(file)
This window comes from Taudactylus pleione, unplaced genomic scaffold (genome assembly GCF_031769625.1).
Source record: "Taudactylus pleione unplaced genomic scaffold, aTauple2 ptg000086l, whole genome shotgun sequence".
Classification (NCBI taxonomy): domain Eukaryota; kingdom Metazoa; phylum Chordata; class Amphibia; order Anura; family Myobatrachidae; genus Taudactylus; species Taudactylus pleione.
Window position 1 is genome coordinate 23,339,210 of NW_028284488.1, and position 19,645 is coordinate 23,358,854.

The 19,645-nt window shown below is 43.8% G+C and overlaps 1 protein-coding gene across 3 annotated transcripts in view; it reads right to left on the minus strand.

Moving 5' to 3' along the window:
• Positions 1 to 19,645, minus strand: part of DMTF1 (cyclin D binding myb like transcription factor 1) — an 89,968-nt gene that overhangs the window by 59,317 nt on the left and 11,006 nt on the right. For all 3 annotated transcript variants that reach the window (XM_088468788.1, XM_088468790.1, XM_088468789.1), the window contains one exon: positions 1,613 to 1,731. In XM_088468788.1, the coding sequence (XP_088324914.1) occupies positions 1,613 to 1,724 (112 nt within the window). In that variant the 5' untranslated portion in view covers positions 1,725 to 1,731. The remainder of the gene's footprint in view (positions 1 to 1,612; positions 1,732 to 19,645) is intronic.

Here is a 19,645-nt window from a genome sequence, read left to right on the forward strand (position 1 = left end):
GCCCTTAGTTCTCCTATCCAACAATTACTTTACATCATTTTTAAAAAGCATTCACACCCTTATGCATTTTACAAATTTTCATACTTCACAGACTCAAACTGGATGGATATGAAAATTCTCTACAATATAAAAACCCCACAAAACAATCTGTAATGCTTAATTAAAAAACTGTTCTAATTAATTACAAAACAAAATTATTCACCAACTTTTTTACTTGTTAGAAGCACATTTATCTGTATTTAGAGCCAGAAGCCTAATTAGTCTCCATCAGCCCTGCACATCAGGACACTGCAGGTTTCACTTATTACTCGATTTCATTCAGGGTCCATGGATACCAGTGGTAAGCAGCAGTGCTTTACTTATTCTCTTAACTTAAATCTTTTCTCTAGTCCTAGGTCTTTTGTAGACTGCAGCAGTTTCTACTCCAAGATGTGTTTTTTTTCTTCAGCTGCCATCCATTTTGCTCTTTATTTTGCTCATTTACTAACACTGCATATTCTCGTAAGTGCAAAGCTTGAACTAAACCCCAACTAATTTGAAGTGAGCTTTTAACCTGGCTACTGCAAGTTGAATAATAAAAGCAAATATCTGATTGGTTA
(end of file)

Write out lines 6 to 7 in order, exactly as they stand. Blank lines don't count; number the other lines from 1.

Moving 5' to 3' along the window:
• Positions 1 to 19,645, minus strand: part of DMTF1 (cyclin D binding myb like transcription factor 1) — an 89,968-nt gene that overhangs the window by 59,317 nt on the left and 11,006 nt on the right. For all 3 annotated transcript variants that reach the window (XM_088468788.1, XM_088468790.1, XM_088468789.1), the window contains one exon: positions 1,613 to 1,731. In XM_088468788.1, the coding sequence (XP_088324914.1) occupies positions 1,613 to 1,724 (112 nt within the window). In that variant the 5' untranslated portion in view covers positions 1,725 to 1,731. The remainder of the gene's footprint in view (positions 1 to 1,612; positions 1,732 to 19,645) is intronic.